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Success! Grace from Uganda raised $307 to fund a laparotomy.

  • $307 raised, $0 to go
to go
Fully funded
Grace's treatment was fully funded on September 5, 2017.

Photo of Grace post-operation

July 24, 2017

Grace underwent a laparotomy.

Grace’s abdominal laparotomy surgery went well, and the ovarian mass that was causing her so much pain was successfully removed. Her uterus was not removed, so she still may be able to have more children some day. Grace has gone home to continue her recovery but will be able to return to work full time soon.

“As a single mother, I just did not have enough money to pay for surgery,” says Grace, “and it has been very difficult to live with the pain and bleeding. The donors have helped me and my child so much. Thank you.”

Grace's abdominal laparotomy surgery went well, and the ovarian mass that was causing her so much pain was successfully removed. Her uterus ...

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May 25, 2017

Grace is a 25-year-old mother of one from Kanungu in rural Uganda. Grace works at a local school as a matron for the young girls. When she is not at work, she likes to dig on her small piece of land and grow food.

Grace has been diagnosed with an ovarian mass and has been experiencing pelvic bleeding for the last six months. She has now been diagnosed with anemia.

Surgeons have recommended Grace for a laparotomy procedure to remove the ovarian mass. Grace will undergo surgery on Mary 25. As she cannot afford to pay the hospital and surgery costs by herself, our medical partner, The Kellermann Foundation, is asking for help to raise $307 in funds.

After she recovers from her surgery, Grace hopes to go back and continue working at her school. Grace thanks the donors for their support.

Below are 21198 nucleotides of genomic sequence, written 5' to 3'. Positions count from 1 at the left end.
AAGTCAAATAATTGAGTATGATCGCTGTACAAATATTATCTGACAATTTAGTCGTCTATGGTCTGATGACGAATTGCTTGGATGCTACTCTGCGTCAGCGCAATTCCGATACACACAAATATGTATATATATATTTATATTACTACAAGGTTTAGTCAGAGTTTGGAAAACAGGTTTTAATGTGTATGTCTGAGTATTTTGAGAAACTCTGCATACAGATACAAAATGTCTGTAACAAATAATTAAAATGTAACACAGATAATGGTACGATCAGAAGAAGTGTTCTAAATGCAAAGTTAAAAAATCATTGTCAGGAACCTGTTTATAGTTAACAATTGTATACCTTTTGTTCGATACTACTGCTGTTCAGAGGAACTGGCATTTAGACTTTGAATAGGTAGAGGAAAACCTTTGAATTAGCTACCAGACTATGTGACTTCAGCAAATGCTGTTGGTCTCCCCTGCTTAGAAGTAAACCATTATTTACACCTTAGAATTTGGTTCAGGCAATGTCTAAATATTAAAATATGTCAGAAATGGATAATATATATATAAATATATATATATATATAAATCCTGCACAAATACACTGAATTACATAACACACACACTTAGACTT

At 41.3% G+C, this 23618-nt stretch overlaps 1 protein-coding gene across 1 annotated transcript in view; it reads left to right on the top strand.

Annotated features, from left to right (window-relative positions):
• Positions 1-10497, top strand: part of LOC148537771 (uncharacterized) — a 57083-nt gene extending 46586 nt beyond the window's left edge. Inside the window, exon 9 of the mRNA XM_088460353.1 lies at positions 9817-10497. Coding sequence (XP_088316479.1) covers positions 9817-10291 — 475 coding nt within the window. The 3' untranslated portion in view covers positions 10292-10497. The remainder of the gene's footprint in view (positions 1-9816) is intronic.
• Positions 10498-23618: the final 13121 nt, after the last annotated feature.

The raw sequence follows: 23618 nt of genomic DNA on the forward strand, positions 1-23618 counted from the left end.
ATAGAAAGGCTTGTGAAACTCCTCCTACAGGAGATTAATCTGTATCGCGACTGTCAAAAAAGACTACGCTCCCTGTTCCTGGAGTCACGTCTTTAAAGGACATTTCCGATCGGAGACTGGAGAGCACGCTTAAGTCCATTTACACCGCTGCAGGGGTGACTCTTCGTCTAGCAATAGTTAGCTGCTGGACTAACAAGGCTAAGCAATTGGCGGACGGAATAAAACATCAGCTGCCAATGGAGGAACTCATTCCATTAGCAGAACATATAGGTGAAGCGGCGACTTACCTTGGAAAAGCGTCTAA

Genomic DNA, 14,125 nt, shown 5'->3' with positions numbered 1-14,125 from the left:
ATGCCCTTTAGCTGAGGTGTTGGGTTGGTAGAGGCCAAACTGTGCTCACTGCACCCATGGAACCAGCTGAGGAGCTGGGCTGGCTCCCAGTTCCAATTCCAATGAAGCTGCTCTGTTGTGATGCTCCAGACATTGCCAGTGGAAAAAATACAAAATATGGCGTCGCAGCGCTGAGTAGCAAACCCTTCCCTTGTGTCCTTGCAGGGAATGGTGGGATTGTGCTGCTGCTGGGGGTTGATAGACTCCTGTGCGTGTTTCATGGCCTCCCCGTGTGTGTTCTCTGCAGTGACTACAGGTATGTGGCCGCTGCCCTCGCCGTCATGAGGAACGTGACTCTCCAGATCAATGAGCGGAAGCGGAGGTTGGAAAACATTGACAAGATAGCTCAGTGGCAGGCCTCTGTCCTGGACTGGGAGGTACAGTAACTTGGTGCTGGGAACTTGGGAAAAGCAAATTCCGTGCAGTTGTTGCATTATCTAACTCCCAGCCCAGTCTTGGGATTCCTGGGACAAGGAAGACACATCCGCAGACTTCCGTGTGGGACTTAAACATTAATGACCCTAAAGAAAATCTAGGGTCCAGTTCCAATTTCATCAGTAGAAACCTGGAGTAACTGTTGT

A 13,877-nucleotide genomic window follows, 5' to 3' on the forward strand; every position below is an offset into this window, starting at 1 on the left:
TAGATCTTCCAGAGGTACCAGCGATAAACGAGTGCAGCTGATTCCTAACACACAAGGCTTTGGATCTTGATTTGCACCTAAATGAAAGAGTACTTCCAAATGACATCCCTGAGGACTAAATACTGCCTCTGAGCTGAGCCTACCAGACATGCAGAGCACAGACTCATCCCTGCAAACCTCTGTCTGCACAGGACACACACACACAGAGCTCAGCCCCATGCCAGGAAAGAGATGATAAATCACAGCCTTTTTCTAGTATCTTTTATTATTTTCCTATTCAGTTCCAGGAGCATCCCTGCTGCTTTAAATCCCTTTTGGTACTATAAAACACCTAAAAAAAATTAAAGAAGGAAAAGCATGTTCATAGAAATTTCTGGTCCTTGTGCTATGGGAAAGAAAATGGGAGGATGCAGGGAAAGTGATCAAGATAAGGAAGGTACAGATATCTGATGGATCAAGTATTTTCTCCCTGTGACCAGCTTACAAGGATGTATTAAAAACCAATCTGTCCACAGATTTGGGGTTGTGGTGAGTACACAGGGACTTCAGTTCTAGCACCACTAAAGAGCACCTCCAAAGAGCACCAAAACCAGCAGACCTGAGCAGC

Grace is a 25-year-old mother of one from Kanungu in rural Uganda. Grace works at a local school as a matron for the young girls. When she i...

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Grace's Timeline

  • May 25, 2017

    Grace was submitted by Barnabas Oyesiga, Communications Officer at The Kellermann Foundation.

  • May 25, 2017

    Grace received treatment at Bwindi Community Hospital in Uganda. Medical partners often provide care to patients accepted by Watsi before those patients are fully funded, operating under the guarantee that the cost of care will be paid for by donors.

  • June 5, 2017

    Grace's profile was published to start raising funds.

  • July 24, 2017

    Grace's treatment was successful. Read the update.

  • September 5, 2017

    Grace's treatment was fully funded.

Funded by 18 donors

Funded by 18 donors

  • Cost Breakdown
  • Diagnosis
  • Procedure
On average, it costs $307 for Grace's treatment
Hospital Fees
Medical Staff
  • Symptoms
  • Impact on patient's life
  • Cultural or regional significance

​What kinds of symptoms do patients experience before receiving treatment?

A laparotomy is a surgical procedure in which surgeons create a large incision through the abdominal wall to gain access into the abdominal cavity. A laparotomy is often performed to examine the abdominal organs and aid diagnosis of the cause of abdominal pain. It may be performed to remove cancer of the intestines, repair bowels and remove blockages, or to remove ovarian cysts.

​What is the impact on patients’ lives of living with these conditions?

Any of the conditions that would warrant a laparotomy can be life-threatening. A blocked bowel can cause tissue death, as blood supply may be cut off to all or part of the intestine. An ovarian cyst can cause extreme pain and can rupture, spreading infection. Rupture of an ovarian cyst can also produce severe pain and internal bleeding.

What cultural or regional factors affect the treatment of these conditions?